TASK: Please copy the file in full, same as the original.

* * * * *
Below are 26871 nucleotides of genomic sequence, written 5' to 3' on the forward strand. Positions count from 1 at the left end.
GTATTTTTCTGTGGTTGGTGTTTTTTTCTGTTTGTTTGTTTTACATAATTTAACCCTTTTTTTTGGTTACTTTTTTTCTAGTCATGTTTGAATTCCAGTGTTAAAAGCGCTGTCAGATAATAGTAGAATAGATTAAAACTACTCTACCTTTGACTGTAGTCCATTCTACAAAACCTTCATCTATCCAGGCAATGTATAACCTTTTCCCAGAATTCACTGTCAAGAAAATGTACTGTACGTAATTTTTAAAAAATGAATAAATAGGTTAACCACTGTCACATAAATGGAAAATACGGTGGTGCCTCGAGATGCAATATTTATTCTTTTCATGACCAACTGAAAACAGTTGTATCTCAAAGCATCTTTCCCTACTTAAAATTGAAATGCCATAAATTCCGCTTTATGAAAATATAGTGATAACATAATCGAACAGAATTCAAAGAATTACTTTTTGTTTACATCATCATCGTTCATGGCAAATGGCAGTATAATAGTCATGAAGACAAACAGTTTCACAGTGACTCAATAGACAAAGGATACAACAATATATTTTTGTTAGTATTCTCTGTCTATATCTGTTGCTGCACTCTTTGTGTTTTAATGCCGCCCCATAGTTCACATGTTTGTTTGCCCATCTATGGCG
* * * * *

Below are 26871 nucleotides of genomic sequence, written 5' to 3' on the forward strand. Positions count from 1 at the left end.
GTATTTTTCTGTGGTTGGTGTTTTTTTCTGTTTGTTTGTTTTACATAATTTAACCCTTTTTTTTGGTTACTTTTTTTCTAGTCATGTTTGAATTCCAGTGTTAAAAGCGCTGTCAGATAATAGTAGAATAGATTAAAACTACTCTACCTTTGACTGTAGTCCATTCTACAAAACCTTCATCTATCCAGGCAATGTATAACCTTTTCCCAGAATTCACTGTCAAGAAAATGTACTGTACGTAATTTTTAAAAAATGAATAAATAGGTTAACCACTGTCACATAAATGGAAAATACGGTGGTGCCTCGAGATGCAATATTTATTCTTTTCATGACCAACTGAAAACAGTTGTATCTCAAAGCATCTTTCCCTACTTAAAATTGAAATGCCATAAATTCCGCTTTATGAAAATATAGTGATAACATAATCGAACAGAATTCAAAGAATTACTTTTTGTTTACATCATCATCGTTCATGGCAAATGGCAGTATAATAGTCATGAAGACAAACAGTTTCACAGTGACTCAATAGACAAAGGATACAACAATATATTTTTGTTAGTATTCTCTGTCTATATCTGTTGCTGCACTCTTTGTGTTTTAATGCCGCCCCATAGTTCACATGTTTGTTTGCCCATCTATGGCG